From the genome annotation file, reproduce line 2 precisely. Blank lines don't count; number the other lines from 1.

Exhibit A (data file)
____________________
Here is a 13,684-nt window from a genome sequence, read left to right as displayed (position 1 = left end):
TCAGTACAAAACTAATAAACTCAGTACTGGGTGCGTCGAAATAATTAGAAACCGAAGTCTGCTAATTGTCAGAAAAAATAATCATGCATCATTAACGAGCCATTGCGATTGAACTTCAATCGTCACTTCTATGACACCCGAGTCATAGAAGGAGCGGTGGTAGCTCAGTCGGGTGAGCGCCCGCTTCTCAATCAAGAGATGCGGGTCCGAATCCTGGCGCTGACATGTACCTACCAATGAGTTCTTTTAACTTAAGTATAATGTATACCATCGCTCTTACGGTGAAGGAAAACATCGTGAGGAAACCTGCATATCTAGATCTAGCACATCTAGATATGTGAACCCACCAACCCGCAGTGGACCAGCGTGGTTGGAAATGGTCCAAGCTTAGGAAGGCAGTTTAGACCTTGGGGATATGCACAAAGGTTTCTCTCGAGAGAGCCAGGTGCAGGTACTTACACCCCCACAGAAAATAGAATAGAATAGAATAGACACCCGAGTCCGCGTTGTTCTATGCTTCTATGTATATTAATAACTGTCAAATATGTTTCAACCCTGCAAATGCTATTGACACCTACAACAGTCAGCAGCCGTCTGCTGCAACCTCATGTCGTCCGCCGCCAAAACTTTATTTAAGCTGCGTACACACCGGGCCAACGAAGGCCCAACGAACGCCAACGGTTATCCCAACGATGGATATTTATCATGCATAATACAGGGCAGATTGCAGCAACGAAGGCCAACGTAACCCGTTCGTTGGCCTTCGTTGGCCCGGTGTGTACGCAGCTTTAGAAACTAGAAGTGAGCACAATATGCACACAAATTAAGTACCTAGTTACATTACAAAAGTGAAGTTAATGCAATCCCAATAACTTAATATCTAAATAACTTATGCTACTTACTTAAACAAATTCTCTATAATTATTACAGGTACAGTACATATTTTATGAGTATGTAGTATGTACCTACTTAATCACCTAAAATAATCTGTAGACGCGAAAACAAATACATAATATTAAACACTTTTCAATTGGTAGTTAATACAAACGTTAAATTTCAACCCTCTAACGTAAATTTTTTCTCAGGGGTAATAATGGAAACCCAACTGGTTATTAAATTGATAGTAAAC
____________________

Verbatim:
TCAGTACAAAACTAATAAACTCAGTACTGGGTGCGTCGAAATAATTAGAAACCGAAGTCTGCTAATTGTCAGAAAAAATAATCATGCATCATTAACGAGCCATTGCGATTGAACTTCAATCGTCACTTCTATGACACCCGAGTCATAGAAGGAGCGGTGGTAGCTCAGTCGGGTGAGCGCCCGCTTCTCAATCAAGAGATGCGGGTCCGAATCCTGGCGCTGACATGTACCTACCAATGAGTTCTTTTAACTTAAGTATAATGTATACCATCGCTCTTACGGTGAAGGAAAACATCGTGAGGAAACCTGCATATCTAGATCTAGCACATCTAGATATGTGAACCCACCAACCCGCAGTGGACCAGCGTGGTTGGAAATGGTCCAAGCTTAGGAAGGCAGTTTAGACCTTGGGGATATGCACAAAGGTTTCTCTCGAGAGAGCCAGGTGCAGGTACTTACACCCCCACAGAAAATAGAATAGAATAGAATAGACACCCGAGTCCGCGTTGTTCTATGCTTCTATGTATATTAATAACTGTCAAATATGTTTCAACCCTGCAAATGCTATTGACACCTACAACAGTCAGCAGCCGTCTGCTGCAACCTCATGTCGTCCGCCGCCAAAACTTTATTTAAGCTGCGTACACACCGGGCCAACGAAGGCCCAACGAACGCCAACGGTTATCCCAACGATGGATATTTATCATGCATAATACAGGGCAGATTGCAGCAACGAAGGCCAACGTAACCCGTTCGTTGGCCTTCGTTGGCCCGGTGTGTACGCAGCTTTAGAAACTAGAAGTGAGCACAATATGCACACAAATTAAGTACCTAGTTACATTACAAAAGTGAAGTTAATGCAATCCCAATAACTTAATATCTAAATAACTTATGCTACTTACTTAAACAAATTCTCTATAATTATTACAGGTACAGTACATATTTTATGAGTATGTAGTATGTACCTACTTAATCACCTAAAATAATCTGTAGACGCGAAAACAAATACATAATATTAAACACTTTTCAATTGGTAGTTAATACAAACGTTAAATTTCAACCCTCTAACGTAAATTTTTTCTCAGGGGTAATAATGGAAACCCAACTGGTTATTAAATTGATAGTAAAC